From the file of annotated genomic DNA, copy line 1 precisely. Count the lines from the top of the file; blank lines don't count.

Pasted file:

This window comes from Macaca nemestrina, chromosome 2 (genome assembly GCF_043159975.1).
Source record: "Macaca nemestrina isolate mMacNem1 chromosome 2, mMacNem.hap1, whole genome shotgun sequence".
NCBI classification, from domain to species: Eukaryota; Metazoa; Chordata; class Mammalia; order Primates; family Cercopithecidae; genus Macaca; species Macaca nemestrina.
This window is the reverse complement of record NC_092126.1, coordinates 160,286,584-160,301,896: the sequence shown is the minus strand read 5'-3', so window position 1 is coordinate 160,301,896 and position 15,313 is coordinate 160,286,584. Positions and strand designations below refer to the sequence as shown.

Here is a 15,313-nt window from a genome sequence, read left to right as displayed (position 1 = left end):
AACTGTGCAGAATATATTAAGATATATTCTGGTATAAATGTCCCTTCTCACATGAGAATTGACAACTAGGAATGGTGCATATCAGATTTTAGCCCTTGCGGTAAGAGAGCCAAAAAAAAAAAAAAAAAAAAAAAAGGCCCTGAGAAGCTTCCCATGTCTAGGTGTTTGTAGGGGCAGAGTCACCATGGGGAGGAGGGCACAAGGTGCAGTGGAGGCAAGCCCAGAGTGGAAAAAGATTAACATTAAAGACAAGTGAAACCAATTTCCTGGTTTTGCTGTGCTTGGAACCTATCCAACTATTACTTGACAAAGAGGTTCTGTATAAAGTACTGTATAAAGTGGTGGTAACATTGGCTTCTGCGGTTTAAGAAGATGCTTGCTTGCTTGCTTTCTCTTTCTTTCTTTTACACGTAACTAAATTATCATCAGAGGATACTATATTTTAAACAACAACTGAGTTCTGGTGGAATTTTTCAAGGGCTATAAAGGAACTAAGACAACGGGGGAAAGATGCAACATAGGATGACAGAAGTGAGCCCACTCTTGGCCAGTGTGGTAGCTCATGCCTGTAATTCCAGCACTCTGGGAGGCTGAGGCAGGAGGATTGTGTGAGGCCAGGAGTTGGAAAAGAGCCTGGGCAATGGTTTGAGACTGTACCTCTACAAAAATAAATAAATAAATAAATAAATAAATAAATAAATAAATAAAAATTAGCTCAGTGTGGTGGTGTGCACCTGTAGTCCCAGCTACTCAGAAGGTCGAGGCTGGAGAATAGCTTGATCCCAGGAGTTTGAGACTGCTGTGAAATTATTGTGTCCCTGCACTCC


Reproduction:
This window comes from Macaca nemestrina, chromosome 2 (genome assembly GCF_043159975.1).